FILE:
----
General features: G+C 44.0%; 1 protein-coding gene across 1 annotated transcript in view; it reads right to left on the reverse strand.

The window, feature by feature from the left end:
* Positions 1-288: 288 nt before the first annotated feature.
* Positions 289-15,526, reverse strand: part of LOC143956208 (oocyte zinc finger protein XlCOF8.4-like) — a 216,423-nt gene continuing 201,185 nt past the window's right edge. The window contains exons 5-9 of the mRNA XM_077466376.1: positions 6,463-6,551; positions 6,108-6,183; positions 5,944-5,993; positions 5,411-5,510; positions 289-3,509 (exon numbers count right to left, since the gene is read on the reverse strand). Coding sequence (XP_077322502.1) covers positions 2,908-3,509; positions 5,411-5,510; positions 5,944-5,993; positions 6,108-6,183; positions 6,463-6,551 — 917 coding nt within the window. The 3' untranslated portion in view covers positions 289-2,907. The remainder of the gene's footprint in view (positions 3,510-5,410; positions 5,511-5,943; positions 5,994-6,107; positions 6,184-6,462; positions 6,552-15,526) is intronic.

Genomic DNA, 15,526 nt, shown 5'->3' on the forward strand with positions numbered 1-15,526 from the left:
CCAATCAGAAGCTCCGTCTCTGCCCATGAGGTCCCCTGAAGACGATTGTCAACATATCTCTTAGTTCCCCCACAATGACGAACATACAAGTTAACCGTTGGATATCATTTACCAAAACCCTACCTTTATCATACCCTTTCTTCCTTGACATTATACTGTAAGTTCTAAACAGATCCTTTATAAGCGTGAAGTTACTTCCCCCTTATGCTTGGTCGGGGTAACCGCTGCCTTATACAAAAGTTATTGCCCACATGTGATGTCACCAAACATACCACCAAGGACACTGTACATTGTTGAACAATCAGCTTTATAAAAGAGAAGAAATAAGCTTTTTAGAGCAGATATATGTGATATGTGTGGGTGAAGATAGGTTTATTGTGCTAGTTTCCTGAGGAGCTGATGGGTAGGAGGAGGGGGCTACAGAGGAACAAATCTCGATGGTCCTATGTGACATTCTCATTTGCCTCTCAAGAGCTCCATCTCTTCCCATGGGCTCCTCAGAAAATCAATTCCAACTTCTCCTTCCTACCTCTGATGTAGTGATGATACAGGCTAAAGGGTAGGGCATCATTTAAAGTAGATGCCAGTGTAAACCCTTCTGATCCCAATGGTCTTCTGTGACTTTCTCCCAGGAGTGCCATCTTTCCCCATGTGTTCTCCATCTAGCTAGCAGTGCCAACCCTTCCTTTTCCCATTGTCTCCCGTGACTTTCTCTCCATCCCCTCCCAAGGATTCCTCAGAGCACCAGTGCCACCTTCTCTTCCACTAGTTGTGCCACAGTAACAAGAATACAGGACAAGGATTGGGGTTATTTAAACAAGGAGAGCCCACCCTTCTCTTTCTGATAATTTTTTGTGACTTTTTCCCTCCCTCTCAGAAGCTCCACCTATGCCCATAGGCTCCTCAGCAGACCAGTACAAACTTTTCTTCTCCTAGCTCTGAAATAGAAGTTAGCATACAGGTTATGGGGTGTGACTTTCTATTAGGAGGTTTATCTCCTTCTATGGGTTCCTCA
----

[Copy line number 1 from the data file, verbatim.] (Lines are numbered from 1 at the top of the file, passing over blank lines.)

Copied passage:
General features: G+C 44.0%; 1 protein-coding gene across 1 annotated transcript in view; it reads right to left on the reverse strand.